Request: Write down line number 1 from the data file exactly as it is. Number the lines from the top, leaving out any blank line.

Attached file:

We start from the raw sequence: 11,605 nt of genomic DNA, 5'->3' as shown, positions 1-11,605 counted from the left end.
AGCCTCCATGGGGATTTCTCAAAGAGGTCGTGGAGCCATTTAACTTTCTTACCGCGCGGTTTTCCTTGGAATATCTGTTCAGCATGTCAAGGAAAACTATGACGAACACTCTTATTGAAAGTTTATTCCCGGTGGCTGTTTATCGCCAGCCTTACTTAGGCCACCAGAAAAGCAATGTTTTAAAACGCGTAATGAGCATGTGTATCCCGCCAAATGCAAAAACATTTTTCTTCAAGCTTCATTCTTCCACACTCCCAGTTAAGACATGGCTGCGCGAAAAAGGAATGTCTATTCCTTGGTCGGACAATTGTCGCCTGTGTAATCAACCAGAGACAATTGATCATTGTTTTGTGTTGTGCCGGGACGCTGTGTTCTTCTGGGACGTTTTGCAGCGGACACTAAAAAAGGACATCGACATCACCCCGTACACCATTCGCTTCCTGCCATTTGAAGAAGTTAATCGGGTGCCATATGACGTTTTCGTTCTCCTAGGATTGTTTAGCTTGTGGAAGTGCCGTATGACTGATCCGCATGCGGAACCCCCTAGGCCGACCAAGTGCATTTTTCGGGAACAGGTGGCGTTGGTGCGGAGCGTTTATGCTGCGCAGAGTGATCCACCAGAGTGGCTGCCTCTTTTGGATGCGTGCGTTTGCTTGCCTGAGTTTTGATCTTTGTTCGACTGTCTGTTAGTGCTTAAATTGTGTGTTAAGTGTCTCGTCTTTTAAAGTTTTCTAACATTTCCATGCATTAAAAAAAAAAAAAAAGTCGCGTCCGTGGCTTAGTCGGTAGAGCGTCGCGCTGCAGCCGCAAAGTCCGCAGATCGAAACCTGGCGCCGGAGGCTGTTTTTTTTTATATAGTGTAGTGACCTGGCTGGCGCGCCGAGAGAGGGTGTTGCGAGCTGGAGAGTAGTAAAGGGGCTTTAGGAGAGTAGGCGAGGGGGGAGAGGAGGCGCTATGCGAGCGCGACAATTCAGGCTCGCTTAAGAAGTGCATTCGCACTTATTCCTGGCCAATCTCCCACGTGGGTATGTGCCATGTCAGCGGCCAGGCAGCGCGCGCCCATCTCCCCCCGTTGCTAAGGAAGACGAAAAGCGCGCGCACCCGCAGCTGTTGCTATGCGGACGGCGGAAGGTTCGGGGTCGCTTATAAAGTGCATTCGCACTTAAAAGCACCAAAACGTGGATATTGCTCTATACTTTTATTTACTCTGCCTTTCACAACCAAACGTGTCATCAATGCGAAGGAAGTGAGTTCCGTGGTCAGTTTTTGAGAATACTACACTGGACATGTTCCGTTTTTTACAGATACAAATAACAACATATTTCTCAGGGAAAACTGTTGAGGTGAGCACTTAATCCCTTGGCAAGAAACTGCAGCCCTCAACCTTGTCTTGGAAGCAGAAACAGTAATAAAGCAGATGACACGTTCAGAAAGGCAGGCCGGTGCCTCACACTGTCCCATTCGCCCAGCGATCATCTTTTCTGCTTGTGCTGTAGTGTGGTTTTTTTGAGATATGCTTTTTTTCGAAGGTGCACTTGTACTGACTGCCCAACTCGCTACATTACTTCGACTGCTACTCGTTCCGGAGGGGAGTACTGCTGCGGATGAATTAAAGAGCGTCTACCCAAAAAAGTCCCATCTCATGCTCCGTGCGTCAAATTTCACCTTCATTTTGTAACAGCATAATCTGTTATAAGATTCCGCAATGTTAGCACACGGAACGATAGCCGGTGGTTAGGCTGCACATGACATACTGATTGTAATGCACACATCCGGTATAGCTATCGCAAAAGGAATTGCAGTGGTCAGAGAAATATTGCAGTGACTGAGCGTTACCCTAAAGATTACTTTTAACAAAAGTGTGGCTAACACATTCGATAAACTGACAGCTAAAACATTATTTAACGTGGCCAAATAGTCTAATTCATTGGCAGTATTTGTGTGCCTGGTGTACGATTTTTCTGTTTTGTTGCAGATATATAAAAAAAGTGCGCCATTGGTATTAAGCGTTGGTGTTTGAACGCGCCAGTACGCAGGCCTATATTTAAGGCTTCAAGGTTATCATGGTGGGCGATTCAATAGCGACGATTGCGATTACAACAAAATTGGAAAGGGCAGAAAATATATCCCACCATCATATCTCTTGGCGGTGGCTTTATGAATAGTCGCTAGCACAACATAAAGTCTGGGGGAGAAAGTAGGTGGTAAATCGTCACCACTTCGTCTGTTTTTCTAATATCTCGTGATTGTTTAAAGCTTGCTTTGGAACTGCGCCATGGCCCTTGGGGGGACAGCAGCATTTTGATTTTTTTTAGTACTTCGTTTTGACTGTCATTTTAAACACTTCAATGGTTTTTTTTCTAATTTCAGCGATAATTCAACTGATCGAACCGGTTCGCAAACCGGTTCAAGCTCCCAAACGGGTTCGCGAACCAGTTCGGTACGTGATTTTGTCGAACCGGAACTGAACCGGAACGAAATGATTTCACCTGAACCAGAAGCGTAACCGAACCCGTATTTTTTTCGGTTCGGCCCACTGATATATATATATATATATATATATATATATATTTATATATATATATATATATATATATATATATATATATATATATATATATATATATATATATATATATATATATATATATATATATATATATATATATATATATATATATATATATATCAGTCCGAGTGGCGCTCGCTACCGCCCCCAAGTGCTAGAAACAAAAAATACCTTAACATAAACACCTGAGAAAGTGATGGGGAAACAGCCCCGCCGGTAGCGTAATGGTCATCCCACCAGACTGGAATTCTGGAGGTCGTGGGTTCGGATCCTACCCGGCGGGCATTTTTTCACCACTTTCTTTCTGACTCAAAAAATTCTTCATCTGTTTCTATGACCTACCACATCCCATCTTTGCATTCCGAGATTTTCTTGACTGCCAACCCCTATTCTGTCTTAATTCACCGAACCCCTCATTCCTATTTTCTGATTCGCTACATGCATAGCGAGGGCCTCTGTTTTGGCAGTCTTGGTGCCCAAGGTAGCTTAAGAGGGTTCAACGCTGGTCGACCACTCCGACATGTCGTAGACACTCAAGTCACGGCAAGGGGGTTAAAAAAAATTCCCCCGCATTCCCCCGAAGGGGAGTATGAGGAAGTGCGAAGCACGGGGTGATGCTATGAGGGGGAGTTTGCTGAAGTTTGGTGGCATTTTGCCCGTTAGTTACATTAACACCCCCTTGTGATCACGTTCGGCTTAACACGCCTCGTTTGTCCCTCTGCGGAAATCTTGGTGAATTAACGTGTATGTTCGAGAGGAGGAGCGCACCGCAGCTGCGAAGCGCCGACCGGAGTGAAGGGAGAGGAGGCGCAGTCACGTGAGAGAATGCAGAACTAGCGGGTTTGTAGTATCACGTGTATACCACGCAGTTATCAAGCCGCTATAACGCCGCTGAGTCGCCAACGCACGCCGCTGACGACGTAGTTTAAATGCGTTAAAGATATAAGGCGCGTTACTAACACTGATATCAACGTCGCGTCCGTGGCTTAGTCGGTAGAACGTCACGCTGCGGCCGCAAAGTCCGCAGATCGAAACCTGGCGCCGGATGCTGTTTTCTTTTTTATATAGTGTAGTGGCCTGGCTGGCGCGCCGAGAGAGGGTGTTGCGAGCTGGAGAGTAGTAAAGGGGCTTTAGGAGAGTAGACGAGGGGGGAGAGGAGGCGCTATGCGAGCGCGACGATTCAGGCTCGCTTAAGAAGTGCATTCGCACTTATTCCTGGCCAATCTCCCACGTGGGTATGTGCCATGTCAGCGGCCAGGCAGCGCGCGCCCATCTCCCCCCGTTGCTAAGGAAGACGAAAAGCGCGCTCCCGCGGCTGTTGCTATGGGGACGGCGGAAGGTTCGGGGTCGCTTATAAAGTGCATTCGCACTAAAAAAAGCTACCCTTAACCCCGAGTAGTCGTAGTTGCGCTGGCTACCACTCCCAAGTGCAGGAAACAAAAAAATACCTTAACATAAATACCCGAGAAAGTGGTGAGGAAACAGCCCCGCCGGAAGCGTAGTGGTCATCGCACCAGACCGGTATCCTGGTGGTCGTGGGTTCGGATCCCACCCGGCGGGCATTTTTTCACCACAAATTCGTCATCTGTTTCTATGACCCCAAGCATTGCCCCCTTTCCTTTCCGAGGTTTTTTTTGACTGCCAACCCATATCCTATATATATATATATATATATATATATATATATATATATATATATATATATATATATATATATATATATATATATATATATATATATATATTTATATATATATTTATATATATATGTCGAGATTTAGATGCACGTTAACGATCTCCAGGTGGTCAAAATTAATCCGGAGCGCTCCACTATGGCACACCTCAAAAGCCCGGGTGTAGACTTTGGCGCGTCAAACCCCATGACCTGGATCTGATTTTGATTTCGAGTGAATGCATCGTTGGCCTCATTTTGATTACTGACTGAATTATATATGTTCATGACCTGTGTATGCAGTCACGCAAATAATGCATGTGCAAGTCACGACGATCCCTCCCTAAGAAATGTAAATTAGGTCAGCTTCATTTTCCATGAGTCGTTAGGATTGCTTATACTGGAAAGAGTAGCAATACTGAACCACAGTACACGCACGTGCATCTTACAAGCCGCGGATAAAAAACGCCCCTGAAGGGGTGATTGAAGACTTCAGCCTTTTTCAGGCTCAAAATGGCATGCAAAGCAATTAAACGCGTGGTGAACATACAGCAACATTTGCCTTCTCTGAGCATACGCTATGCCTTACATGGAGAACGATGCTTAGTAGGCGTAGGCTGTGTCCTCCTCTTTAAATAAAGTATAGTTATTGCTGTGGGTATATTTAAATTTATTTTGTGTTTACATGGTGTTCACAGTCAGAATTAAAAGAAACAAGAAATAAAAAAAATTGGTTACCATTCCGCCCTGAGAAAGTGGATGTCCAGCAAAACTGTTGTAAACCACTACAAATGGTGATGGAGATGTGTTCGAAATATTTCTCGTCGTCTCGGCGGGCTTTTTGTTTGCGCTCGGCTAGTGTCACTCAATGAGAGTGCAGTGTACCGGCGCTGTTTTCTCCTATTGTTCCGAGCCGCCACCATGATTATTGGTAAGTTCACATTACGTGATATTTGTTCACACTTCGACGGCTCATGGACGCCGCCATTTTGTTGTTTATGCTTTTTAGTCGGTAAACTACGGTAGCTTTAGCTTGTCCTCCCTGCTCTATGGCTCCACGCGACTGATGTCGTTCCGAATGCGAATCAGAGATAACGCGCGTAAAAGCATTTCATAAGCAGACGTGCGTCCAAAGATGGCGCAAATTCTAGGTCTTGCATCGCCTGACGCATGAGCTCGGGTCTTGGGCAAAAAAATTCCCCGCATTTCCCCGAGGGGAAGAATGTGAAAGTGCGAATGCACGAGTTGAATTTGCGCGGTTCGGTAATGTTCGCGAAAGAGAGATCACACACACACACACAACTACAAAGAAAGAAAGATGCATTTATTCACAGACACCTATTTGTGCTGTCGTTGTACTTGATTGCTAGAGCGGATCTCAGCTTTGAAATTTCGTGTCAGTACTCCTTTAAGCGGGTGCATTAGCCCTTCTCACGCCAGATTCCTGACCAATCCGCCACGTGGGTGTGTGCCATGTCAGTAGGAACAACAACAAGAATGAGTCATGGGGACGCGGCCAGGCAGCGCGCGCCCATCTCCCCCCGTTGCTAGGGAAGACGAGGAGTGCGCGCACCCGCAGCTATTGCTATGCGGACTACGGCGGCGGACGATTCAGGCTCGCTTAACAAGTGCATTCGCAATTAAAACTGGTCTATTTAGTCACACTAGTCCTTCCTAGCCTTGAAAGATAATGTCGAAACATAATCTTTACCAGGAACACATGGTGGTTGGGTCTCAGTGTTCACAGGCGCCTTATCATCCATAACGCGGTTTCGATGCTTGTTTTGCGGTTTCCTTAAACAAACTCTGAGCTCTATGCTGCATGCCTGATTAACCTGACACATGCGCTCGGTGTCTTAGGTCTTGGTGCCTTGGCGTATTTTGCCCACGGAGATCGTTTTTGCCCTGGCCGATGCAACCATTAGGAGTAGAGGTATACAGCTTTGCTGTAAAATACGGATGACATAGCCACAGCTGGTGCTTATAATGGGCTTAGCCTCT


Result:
We start from the raw sequence: 11,605 nt of genomic DNA, 5'->3' as shown, positions 1-11,605 counted from the left end.